Photoinhibition means the decrease in photosynthesis due to
exposure to excess of light.
exposure to shortage of soil moisture.
exposure to excess of CO2.
exposure to high temperature.
At low air humidity, a plant closes its stomata to prevent transpiration. The action also decreases photosynthesis
In general, the more carbon dioxide that is available to the plant, the faster the rate of photosynthesis - if other factors are favourable.
Leaf area increases with stand age, resulting in a decreasing rate of photosynthesis in the stand.
An increment in leaf area increases also the photosynthesis of a tree stand. However, the relationship is saturating.
Plant respiration captures CO2.
Unlike photosynhesis, plant respiration captures atmospheric oxygen and releases carbon dioxide.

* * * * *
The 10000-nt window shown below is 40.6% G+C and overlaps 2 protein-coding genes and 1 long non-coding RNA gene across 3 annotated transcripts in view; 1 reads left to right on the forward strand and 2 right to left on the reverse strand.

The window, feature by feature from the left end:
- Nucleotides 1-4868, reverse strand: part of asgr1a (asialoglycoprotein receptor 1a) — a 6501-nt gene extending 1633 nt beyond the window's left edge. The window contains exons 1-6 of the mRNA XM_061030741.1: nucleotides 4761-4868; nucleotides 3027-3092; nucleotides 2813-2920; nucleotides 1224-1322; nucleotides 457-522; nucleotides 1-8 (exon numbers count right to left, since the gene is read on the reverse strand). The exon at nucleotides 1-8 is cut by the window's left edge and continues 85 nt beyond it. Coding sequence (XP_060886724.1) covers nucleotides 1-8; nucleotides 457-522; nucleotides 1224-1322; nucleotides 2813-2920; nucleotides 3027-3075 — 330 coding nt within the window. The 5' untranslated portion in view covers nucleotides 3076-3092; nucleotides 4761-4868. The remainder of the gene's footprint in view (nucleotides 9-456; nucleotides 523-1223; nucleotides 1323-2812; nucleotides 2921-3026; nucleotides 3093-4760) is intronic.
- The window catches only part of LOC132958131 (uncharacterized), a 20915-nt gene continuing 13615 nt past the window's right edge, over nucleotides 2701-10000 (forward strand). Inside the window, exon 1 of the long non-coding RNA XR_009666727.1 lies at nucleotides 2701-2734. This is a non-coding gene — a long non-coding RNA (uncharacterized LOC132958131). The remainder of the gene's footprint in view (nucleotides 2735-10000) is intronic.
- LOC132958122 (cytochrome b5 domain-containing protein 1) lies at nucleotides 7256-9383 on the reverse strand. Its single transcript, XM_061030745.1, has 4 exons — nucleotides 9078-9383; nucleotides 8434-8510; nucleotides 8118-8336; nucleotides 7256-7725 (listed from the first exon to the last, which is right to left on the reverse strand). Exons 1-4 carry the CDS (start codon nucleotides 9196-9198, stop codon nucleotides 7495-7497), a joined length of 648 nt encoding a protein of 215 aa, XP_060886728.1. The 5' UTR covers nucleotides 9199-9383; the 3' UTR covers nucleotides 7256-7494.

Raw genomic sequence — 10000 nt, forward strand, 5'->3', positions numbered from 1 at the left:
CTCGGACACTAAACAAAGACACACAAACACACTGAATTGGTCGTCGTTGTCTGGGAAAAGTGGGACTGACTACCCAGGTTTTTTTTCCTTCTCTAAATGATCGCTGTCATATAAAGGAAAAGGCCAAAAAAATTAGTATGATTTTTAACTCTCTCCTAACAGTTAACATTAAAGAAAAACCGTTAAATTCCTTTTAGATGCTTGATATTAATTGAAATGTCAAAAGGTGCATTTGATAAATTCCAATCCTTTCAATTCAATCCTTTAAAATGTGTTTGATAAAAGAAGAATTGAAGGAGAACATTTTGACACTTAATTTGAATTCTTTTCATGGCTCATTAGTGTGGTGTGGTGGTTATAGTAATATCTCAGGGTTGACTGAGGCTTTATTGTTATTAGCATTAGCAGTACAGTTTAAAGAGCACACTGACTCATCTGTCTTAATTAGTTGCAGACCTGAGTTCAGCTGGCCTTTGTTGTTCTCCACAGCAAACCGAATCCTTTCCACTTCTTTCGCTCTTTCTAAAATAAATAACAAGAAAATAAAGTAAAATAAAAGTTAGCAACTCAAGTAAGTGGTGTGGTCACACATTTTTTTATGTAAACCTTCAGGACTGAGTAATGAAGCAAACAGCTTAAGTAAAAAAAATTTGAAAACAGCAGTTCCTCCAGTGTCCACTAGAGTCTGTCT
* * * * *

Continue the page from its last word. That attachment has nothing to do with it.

In some part of the stems, some photosynthesis may also occur.
The rate of respiration decreases with temperature.
Almost half of the total biomass of a tree may be allocated to the roots.
Photosynthesis of a tree canopy is driven or influenced by
photosynthetically active solar radiation (PAR).
the total leaf area (LAI).
air humidity (VPD).
air temperature (T).
soil moisture (REW).
Early spring is a tricky time for plants due to the combination of sunny but still quite cold days.
The effect of light on photosynthesis has a clear saturating pattern: more light results in more photosynthesis but eventually leaves cannot take full advantage of all the extra light.
Transpiration decreases as air becomes drier.
When there is low soil moisture, plants close its stomata pores which then decreases photosynthesis.
Carbon capture is performed by the green parts of plants via photosynthesis.
De-hardening in spring involves gradual re-hydration of the cells, recovery of photosynthetic capacity and a tight control of water loss.